The central part of this story is their mother, but it expands to family as the tale moves forward. Family dynamics, responsibilities, and loyalty all spring up throughout this novel. Each is enhanced by the depth of character in the novel. The five stages of grief are the section headings in The Moon Sisters- they are the only times that they are so pointedly brought up, however each stage is woven in the stories the characters tell. The subtle shifts in the way they share their stories and move through the days that this novel takes place, move them through the stages of grief and through the story.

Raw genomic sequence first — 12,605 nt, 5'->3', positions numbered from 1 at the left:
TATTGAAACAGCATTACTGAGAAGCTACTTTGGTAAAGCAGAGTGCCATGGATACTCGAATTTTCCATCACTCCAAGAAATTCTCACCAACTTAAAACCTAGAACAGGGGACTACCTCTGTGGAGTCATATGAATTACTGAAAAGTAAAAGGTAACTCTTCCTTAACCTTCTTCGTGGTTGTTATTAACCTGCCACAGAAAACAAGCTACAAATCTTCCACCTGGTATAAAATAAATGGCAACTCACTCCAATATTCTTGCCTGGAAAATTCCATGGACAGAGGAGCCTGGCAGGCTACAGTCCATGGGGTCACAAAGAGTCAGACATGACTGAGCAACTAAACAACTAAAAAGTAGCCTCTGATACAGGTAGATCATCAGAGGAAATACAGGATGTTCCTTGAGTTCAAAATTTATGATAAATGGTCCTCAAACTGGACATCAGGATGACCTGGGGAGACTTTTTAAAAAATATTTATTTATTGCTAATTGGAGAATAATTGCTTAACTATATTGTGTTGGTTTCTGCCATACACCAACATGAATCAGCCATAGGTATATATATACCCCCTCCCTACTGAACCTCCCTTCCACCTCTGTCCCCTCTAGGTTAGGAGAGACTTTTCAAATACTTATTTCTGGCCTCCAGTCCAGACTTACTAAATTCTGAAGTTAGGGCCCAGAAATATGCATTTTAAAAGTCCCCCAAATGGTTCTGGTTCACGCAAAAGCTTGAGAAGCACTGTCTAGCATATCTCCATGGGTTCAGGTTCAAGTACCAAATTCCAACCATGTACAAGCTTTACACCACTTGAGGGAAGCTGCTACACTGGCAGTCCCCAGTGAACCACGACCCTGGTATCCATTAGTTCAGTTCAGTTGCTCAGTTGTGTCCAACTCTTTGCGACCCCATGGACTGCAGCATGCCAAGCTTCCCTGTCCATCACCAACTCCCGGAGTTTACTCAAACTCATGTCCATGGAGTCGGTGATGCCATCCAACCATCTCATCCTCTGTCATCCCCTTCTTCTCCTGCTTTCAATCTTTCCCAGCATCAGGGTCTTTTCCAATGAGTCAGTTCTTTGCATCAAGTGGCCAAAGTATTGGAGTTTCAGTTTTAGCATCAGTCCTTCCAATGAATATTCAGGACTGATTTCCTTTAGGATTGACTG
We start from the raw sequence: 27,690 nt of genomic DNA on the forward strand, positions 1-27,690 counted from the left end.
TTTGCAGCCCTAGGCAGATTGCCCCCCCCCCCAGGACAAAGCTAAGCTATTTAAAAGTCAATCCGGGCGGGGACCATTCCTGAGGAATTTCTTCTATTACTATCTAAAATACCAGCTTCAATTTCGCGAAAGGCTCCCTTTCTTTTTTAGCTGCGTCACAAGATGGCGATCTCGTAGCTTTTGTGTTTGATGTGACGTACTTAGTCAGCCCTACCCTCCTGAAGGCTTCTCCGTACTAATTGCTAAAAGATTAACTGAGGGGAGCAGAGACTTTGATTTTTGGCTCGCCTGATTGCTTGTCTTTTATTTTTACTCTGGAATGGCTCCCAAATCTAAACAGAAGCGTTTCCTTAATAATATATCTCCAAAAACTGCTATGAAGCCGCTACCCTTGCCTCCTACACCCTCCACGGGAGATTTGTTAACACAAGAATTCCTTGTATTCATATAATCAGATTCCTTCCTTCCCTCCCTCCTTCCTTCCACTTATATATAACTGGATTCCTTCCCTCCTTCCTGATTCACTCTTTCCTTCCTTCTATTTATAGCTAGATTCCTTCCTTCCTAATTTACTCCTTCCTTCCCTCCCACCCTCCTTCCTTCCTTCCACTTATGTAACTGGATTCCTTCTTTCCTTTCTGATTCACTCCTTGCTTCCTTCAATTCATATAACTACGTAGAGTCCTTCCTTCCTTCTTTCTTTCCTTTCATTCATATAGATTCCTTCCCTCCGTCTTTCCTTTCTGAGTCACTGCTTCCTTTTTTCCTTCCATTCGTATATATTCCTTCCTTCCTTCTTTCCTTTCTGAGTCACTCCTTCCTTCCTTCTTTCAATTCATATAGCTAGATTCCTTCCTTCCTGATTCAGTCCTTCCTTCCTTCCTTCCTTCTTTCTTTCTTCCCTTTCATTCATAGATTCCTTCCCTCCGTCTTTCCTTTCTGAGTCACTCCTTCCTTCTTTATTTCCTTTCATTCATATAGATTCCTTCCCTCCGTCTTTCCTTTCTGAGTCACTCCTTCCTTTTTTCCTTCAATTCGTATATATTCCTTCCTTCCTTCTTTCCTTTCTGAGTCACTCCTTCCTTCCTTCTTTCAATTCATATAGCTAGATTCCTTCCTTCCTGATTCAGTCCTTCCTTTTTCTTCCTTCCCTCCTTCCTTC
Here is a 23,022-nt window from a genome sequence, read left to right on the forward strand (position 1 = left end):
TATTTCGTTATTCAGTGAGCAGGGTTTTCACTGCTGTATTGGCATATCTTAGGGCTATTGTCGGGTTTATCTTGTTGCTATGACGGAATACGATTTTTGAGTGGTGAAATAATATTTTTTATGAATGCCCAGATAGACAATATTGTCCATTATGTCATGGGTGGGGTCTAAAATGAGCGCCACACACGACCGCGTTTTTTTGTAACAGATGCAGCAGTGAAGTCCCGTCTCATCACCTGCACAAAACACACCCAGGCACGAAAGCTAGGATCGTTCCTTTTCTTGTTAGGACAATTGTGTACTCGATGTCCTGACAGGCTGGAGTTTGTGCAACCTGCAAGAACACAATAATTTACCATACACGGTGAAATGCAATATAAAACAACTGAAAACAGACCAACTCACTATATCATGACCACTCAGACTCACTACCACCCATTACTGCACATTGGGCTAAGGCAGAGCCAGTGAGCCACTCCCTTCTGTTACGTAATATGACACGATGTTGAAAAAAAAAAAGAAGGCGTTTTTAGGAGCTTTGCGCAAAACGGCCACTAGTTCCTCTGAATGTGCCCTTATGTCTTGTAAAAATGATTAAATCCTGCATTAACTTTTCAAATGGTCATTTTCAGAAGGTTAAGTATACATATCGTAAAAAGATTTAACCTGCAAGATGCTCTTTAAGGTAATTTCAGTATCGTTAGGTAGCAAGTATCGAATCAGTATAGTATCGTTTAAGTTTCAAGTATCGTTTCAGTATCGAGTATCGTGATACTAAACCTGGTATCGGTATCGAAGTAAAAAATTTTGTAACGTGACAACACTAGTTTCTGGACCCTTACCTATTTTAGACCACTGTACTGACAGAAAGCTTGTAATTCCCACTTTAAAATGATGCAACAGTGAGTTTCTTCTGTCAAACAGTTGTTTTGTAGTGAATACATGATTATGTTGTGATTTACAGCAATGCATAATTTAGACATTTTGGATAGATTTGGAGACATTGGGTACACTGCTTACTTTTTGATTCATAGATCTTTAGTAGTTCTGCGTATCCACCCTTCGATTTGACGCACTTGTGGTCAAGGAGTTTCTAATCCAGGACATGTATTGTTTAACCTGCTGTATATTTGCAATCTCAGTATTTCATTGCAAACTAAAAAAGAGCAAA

The adventure that the girls find themselves on- looking for hope and guidance- is remarkable. It brings out so much in their character and you can feel the girls growing as the story ebbs and flows. It makes Olivia grow up and it softens Jazz. Hobbs finds answers to his own unasked questions as well.
    I was amazed at how lyrical this novel was as well. It was magical. The novel deals with grief. I have had a very small share of grief, thankfully, at this point in my life, so I was unsure as to whether or not I would find a connection with this novel. Somewhere, I did. I'm not sure if it was Jazz and her softening, or Olivia and her growing up, but within those pages I did see a bit of myself in years past. Therese Walsh wrote a book that speaks to you- whether or not you've experienced monumental grief. I highly recommend this novel.

    1 out of 4 people found this review helpful.

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  • Posted March 4, 2014